AT Miles = 11.5 / 135
Other Miles = 0 / 13
Total Miles = 11.5 / 147.9
It was a cold night last night. Okay, it wasn't any colder than several other nights I've camped on this trip, but my own absent-mindedness made it a cold night. As you know, I sleep in a camping hammock. In a hammock you need insulation under you, as the cold air curculates underneath the hammock. I have my hammock set up with a double bottom, with the outer layer made of silnylon so it is waterproof and more or less windproof. Between the two layers I have an open cell foam pad that is made for the Hennessy Hammock and provides insulation. The OCF pad has small elastics on either side that attach to the edge of the hammock and aligns it correctly so that it is positioned under the part of the hammock where I lie.On either end it has long elastics which attach to the hammock suspension line on the head end and the foot end. These elastics hold the OCF pad up against the hamm,ock bottom tightly, so there is no air space between the hammock bottom and the OCF pad. Well, when setting
up the hammock I attached the side elastics, but I never attached the elastics on the ends. Duh! I woke up about 4:00am this morning with my back and butt very chnilled. For the life of me I couldn't figure out why, so I just suffered through it until it was light enough to get up about 7:00. Only then did I realize my mistake, which left a gap between the insulating pad and ther hammock, and let cold air in to chill me.
Lately I have been eating a cold breakfast rather than using the time and fuel to heat water and make tea and oatmeal, so after eating my Grape Nuts with powdered milk, and drinking an Instant Breakfast, also mixed with powdered milk, I packed up and was on the trail about 8:15. After pushing kind of hard yesterday to make 16 miles, I took it easy today. It was a cool, damp, overcast day, and hiking felt really good; generating enough heat to make me comfortable hiking in shorts and a T-Shirt.
A couple of brief rain showers passed over a couple of hours into my hike, and since I was just passing by the Wesser Bald Shelter, I stopped there about 10:30 and ate an early lunch of English Muffins with peanut butter under cover, and I also rigged my pack for the rain. The rain stopped in a few minujtes and it didn't rain again the rest of my hike.
Abolut an hour later I reached the top of the ridge overlooking the Nantahala Gorge and the Nantahala River. The view was quite impressive, though I don't know if the pictures I took will look like it since it was a very flat, gray day and it may just look like a dull, featureless, gray mass.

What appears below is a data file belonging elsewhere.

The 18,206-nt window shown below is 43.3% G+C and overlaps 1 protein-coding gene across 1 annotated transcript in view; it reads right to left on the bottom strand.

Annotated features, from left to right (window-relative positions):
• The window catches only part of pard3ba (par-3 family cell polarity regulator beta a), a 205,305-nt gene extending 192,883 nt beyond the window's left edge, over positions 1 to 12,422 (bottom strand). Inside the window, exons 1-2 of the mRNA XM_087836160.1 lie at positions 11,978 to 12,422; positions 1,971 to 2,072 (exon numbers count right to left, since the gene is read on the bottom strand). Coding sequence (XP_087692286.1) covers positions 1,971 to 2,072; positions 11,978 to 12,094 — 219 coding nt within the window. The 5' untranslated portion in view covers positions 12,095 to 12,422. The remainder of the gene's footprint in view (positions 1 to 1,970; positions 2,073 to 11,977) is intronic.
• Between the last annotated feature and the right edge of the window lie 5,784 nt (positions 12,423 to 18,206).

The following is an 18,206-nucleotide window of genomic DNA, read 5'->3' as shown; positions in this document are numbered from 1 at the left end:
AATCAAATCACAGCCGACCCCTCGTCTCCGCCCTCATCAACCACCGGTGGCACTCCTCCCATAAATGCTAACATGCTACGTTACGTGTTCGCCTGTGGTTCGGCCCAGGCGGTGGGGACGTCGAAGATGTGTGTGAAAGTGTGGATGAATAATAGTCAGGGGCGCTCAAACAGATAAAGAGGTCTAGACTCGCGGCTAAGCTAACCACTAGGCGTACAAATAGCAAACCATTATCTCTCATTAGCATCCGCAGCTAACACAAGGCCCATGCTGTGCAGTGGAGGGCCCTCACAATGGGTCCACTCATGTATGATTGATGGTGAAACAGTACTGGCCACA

From here the rest of the hike was downhill, which is murder on my feet. I'd rather climb all day than descend! I finally reached the bottom around 1:30 and came out at the Nantahala Oudoor Center, directly opposite the outfitters store. I had a mail-drop scheduled here so I wen in and inquired after my package, and sure enough when they checked the book it showed that they had 1 package for Allen Freeman. The clerk went to retrieve it for me and when he returned I found to my surporise that the bos was not from home (the box with my food for the next two days to Fontana Dam) , but rather iot was from a friend out in California. I asked the clerk to double-check, but that was the only package for me.
I took the heft surprise package in hand, and after getting directions I set off to register for a bunk in the hostel, then got to my assigned place and opened my package to find a huge array of snacks and supplies. It was like Christmas morning and I wastede nol time in pawing through it pulling out, first, all the food, and then going back and picking out akk the most useful supplies. The box must have weighed 10 pounds and there is no way I can take all of its contents, but I have offered the largesse to the othjer hikers here tonight and the box is well on its way to being emptied.
After opening my surprise package, but before taking a shower, I called Jodi and asked her about the package she mailed to me here, only to find out that I screwed up communications and Jodi didn't realize she was supposed to mail anything. That being the case, all the little goodies in my surporise box are going to come in very handy, as they are going to provide the base, along with some odds and ends left in my food bag and a couiple of Pop-Tarts I bought at the store here, of my diet for the next couple of days until I get to Fontana Dam and my next mail-drop.
So now I've showered, washed out my socks, and had a meal and a couple of beers at the restaurant. Tomorrow morning I'll have a big breakfast in the restaurant (I checked and they open at 8:00), then make my climb out of thee gorge (3,000 feet in six miles of steady climbing) and be on my way towards Fontana Dam.I may get into Fontana on Thursday afternoon.If not, then I should get there early on Friday, in plenty of time to get a ride into town and pick up my package at the post office beofre they close at 4:30. From Fontana Dam, I'll enter the Great Smoku Mountains National Park. That's exciting!
So, a special thanks to my anonymous benefactor. Yes Monique, that's you. (Did you enjoy your brief anonymity?) All kidding aside, that was an overwhelming array of goodies you packed. I am stunned by the effort you must have put into it. I promise you that every last item will be gratefully used by me or some other hiker.
Finally, a special note to Bogey and Slim, if you are reading this: I ate breakfast at the Baptist Church in Franklin yesterday morning, and saw your signatures on the wall for the class of 2008!